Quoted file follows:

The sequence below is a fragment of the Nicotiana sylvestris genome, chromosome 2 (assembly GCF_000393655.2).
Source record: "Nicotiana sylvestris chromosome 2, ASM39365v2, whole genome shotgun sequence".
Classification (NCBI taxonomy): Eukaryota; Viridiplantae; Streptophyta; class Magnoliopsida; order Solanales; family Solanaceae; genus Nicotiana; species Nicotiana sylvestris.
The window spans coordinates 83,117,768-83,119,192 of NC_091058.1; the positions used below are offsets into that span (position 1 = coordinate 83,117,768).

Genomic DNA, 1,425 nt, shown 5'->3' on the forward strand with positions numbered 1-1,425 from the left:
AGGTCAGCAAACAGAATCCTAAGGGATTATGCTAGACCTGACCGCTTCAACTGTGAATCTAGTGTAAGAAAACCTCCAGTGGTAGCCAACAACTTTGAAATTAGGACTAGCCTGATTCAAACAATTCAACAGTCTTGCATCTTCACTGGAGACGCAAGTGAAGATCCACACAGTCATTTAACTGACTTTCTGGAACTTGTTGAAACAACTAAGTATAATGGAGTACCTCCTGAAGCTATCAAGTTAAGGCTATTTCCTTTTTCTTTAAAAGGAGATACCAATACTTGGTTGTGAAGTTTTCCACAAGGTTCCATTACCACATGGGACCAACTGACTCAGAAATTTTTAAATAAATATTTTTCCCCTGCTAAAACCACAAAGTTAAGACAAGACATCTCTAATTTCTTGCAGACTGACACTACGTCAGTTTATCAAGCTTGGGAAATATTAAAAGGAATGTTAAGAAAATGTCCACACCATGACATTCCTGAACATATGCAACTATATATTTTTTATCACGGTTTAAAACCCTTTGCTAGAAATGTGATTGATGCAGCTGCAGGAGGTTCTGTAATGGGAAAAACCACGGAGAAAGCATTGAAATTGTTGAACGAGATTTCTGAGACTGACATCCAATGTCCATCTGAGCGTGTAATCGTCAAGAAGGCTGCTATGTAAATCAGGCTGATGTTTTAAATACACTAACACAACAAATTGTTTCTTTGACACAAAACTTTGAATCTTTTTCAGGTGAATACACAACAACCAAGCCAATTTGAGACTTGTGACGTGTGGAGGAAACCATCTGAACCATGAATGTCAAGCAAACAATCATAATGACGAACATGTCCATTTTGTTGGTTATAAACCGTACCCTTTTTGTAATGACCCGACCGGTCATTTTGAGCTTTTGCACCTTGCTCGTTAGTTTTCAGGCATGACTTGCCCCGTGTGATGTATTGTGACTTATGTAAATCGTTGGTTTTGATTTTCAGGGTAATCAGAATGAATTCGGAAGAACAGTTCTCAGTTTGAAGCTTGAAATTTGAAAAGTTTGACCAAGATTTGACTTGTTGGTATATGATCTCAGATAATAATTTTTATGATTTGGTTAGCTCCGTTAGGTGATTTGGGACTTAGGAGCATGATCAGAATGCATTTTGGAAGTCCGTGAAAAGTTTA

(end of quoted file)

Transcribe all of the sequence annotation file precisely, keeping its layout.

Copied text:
The sequence below is a fragment of the Nicotiana sylvestris genome, chromosome 2 (assembly GCF_000393655.2).
Source record: "Nicotiana sylvestris chromosome 2, ASM39365v2, whole genome shotgun sequence".
Classification (NCBI taxonomy): Eukaryota; Viridiplantae; Streptophyta; class Magnoliopsida; order Solanales; family Solanaceae; genus Nicotiana; species Nicotiana sylvestris.
The window spans coordinates 83,117,768-83,119,192 of NC_091058.1; the positions used below are offsets into that span (position 1 = coordinate 83,117,768).

Genomic DNA, 1,425 nt, shown 5'->3' on the forward strand with positions numbered 1-1,425 from the left:
AGGTCAGCAAACAGAATCCTAAGGGATTATGCTAGACCTGACCGCTTCAACTGTGAATCTAGTGTAAGAAAACCTCCAGTGGTAGCCAACAACTTTGAAATTAGGACTAGCCTGATTCAAACAATTCAACAGTCTTGCATCTTCACTGGAGACGCAAGTGAAGATCCACACAGTCATTTAACTGACTTTCTGGAACTTGTTGAAACAACTAAGTATAATGGAGTACCTCCTGAAGCTATCAAGTTAAGGCTATTTCCTTTTTCTTTAAAAGGAGATACCAATACTTGGTTGTGAAGTTTTCCACAAGGTTCCATTACCACATGGGACCAACTGACTCAGAAATTTTTAAATAAATATTTTTCCCCTGCTAAAACCACAAAGTTAAGACAAGACATCTCTAATTTCTTGCAGACTGACACTACGTCAGTTTATCAAGCTTGGGAAATATTAAAAGGAATGTTAAGAAAATGTCCACACCATGACATTCCTGAACATATGCAACTATATATTTTTTATCACGGTTTAAAACCCTTTGCTAGAAATGTGATTGATGCAGCTGCAGGAGGTTCTGTAATGGGAAAAACCACGGAGAAAGCATTGAAATTGTTGAACGAGATTTCTGAGACTGACATCCAATGTCCATCTGAGCGTGTAATCGTCAAGAAGGCTGCTATGTAAATCAGGCTGATGTTTTAAATACACTAACACAACAAATTGTTTCTTTGACACAAAACTTTGAATCTTTTTCAGGTGAATACACAACAACCAAGCCAATTTGAGACTTGTGACGTGTGGAGGAAACCATCTGAACCATGAATGTCAAGCAAACAATCATAATGACGAACATGTCCATTTTGTTGGTTATAAACCGTACCCTTTTTGTAATGACCCGACCGGTCATTTTGAGCTTTTGCACCTTGCTCGTTAGTTTTCAGGCATGACTTGCCCCGTGTGATGTATTGTGACTTATGTAAATCGTTGGTTTTGATTTTCAGGGTAATCAGAATGAATTCGGAAGAACAGTTCTCAGTTTGAAGCTTGAAATTTGAAAAGTTTGACCAAGATTTGACTTGTTGGTATATGATCTCAGATAATAATTTTTATGATTTGGTTAGCTCCGTTAGGTGATTTGGGACTTAGGAGCATGATCAGAATGCATTTTGGAAGTCCGTGAAAAGTTTA